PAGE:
EV Segment Begins 2024 Experiencing an Economic Hangover


Adapted from GCADA

Following an incredible, whirlwind, three-year high fueled by outsized promises and expectations spurred on by a seemingly endless supply of money and government edicts, the EV world finds itself taking four ibuprofen and guzzling a quart of Gatorade as it attempts to recover from its current hangover.

The industry has difficulty shaking the cost, range anxiety, and charging time trilogy with potential buyers beyond the early adopter crowd.

“Automakers have moved from rosy to reality because consumer acceptance has grown more slowly. So, they are looking at kind of slowing their rollout,” Cox Automotive Industry Analyst Michelle Krebs recently told The Washington Post. 

As a percentage of growth, EV sales have had a fantastic run, but the numbers are a bit deceiving. According to October 2023 J.D. Power data, EVs grew from less than 3 percent of the market to about 8 percent in three years. While statistically gaudy, the growth accounts for only 869,000 of the vehicles sold during the first 10 months of the year. Interestingly, Tesla sold 493,000 of those vehicles and most were sold on the coasts. However, as we all know, days’ supply, customer demand, recent revised OEM sales projections, and capital investments indicate a more measured growth rate going forward. 

A recent Wall Street Journal (WSJ) article titled "How electric vehicles are losing momentum with U.S. buyers" illustrates the cooling demand, noting U.S. EV sales increased 76 percent in April 2022 and were increasing at a 42 percent rate in November 2023. As Ford Chief Financial Officer John Lawler told The Washington Post, “The narrative has taken over that EVs aren’t growing. They’re growing. It’s just growing at a slower pace than the industry and, quite frankly, we expected.”

Our OEMs aren’t the only ones struggling with the economic realities associated with this transition. WSJ reports EV start-ups are finding the economic landscape challenging to navigate, noting at least 18 companies, including prominent names such as Nikola and Fisker, are in danger of running out of money by the end of 2024, while another 16 have enough cash on hand to last until 2025 or later. Nearly all of these companies went public through a Special-Purpose Acquisition Company (SPAC) between 2020 and 2022. Five such entities have either already gone bankrupt or been acquired, and the median stock price for the rest is down 80 percent, according to WSJ research.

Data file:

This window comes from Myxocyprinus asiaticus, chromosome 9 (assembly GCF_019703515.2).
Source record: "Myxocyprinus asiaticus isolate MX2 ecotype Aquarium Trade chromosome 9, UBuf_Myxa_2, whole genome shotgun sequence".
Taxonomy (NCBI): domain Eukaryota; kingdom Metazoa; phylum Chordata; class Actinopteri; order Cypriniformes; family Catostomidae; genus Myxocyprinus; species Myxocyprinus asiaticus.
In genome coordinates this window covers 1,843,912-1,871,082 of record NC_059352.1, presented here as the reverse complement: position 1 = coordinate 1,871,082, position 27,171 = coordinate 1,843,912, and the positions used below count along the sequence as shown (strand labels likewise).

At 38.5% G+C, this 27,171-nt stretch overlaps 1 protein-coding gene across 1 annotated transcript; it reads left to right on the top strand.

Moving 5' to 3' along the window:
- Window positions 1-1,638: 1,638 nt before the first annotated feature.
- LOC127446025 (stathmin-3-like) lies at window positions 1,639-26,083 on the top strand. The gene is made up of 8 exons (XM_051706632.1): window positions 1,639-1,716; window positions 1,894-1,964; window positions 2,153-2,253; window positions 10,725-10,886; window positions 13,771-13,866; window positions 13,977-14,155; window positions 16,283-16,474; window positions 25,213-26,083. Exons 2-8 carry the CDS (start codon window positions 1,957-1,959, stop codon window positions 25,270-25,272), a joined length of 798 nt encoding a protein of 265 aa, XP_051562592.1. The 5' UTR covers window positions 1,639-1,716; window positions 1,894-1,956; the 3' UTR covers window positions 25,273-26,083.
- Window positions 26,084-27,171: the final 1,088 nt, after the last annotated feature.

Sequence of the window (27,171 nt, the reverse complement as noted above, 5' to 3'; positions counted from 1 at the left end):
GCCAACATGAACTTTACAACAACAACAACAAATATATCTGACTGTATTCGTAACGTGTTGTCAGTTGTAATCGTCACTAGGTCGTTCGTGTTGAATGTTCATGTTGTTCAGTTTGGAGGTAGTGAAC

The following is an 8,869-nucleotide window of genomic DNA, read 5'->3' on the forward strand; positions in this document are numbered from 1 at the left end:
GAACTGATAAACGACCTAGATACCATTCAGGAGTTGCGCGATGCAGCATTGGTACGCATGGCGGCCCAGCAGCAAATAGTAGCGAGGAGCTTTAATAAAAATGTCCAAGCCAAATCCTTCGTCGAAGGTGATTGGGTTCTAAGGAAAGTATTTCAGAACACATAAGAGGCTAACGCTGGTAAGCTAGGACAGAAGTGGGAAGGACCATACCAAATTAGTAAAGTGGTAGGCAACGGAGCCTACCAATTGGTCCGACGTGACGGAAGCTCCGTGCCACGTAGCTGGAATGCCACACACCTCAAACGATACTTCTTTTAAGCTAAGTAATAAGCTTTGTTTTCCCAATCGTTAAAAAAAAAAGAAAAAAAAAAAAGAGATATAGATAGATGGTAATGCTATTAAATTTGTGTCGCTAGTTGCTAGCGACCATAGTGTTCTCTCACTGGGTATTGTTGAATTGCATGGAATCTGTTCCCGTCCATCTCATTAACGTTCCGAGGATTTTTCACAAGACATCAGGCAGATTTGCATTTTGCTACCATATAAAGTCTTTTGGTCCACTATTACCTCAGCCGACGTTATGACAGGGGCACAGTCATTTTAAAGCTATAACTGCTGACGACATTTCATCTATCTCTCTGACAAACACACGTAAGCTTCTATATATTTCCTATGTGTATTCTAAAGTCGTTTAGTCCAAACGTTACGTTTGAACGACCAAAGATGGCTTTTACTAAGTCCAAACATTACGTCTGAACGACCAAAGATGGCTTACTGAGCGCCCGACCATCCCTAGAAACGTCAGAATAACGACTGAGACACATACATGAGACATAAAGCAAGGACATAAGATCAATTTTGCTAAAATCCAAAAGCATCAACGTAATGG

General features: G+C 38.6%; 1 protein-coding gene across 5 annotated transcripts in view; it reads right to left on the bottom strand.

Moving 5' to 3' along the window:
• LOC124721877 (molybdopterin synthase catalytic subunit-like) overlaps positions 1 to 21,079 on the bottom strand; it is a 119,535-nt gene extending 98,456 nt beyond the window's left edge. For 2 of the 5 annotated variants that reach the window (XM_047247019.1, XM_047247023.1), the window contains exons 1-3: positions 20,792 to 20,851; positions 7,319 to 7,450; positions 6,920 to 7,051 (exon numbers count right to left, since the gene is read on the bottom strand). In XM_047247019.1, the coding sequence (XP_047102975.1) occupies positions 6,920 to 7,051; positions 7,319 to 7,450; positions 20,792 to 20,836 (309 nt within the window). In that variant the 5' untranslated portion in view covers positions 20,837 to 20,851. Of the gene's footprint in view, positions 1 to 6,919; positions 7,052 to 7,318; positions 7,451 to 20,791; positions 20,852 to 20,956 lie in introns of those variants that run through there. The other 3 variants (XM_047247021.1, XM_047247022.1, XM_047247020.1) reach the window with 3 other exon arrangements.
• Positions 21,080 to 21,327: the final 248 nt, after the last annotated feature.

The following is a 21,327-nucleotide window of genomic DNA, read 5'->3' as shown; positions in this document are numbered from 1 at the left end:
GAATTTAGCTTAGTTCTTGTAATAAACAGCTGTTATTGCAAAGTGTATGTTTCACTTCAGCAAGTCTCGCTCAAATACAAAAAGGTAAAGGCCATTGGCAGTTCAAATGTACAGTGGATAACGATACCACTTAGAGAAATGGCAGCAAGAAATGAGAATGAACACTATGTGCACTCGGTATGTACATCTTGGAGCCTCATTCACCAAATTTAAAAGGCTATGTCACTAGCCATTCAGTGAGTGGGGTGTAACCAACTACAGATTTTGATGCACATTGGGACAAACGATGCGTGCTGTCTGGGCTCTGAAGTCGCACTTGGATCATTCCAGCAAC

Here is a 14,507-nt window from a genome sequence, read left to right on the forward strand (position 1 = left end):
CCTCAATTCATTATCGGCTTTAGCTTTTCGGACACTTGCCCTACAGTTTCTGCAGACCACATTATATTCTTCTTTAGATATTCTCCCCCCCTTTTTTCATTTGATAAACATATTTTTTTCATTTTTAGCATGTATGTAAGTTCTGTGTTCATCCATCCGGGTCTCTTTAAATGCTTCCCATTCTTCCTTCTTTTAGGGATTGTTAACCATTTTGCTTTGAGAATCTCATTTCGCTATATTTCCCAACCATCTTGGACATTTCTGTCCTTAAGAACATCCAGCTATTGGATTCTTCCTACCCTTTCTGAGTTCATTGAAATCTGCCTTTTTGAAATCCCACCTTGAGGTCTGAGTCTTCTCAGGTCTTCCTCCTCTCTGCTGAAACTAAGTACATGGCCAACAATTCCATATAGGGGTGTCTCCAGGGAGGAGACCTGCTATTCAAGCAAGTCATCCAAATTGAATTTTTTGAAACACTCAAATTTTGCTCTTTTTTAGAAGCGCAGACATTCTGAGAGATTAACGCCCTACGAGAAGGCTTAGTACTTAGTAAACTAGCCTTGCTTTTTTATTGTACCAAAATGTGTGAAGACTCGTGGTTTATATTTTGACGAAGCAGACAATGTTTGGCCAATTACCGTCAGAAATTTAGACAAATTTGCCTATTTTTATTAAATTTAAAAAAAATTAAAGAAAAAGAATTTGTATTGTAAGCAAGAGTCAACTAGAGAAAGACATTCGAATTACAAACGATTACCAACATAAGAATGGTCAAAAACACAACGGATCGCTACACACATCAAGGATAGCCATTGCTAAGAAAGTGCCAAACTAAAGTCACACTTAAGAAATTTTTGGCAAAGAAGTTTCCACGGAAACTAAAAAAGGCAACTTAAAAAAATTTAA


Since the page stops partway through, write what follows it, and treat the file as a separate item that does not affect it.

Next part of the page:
Raising additional money while proving they can mass produce and distribute vehicles in a segment experiencing reduced MSRPs seems like a Herculean task for these start-ups as they battle to show investors their viability.

The charging station industry has several issues. Many companies in this industry are not profitable, and their stock prices are declining. For instance, ChargePoint Holdings' shares fell by 74 percent in 2023, Blink Charging's shares dropped by 67 percent, and EVgo’s shares lost 21 percent. 

The President of the United States, Joe Biden, has set a target to have 500,000 public chargers available by 2030. Currently, there are only 159,000 public chargers in 60,000 locations. However, consulting firm McKinsey estimates that this number is only a third of the public chargers necessary if half of all vehicle sales are electric. 

Investors are becoming skeptical of profit margins in the charging station industry, as companies are making vague promises of forthcoming profitability. Blink Charging’s CEO told the Wall Street Journal, "I think the investor class has grown weary of the industry’s lack of profitability." Moreover, Tesla’s charging stations and their charging standard are already dominating the market, and Big Oil could further complicate matters if they enter the recharging fray. 

It is uncertain how the charging station industry will overcome these challenges. Additionally, it is unclear if these previously ignored realities will finally recalibrate reasonable expectations for EV sales. It is increasingly likely that ICE, EV, and hybrid powertrains will coexist for several decades, and it will take a long time to fully convert to a new powertrain. 

The expectation that EV sales would grow linearly and reach 50 percent by the end of this decade was misguided. The EV industry will need to find a way to overcome these challenges that Gatorade and ibuprofen won’t cure.

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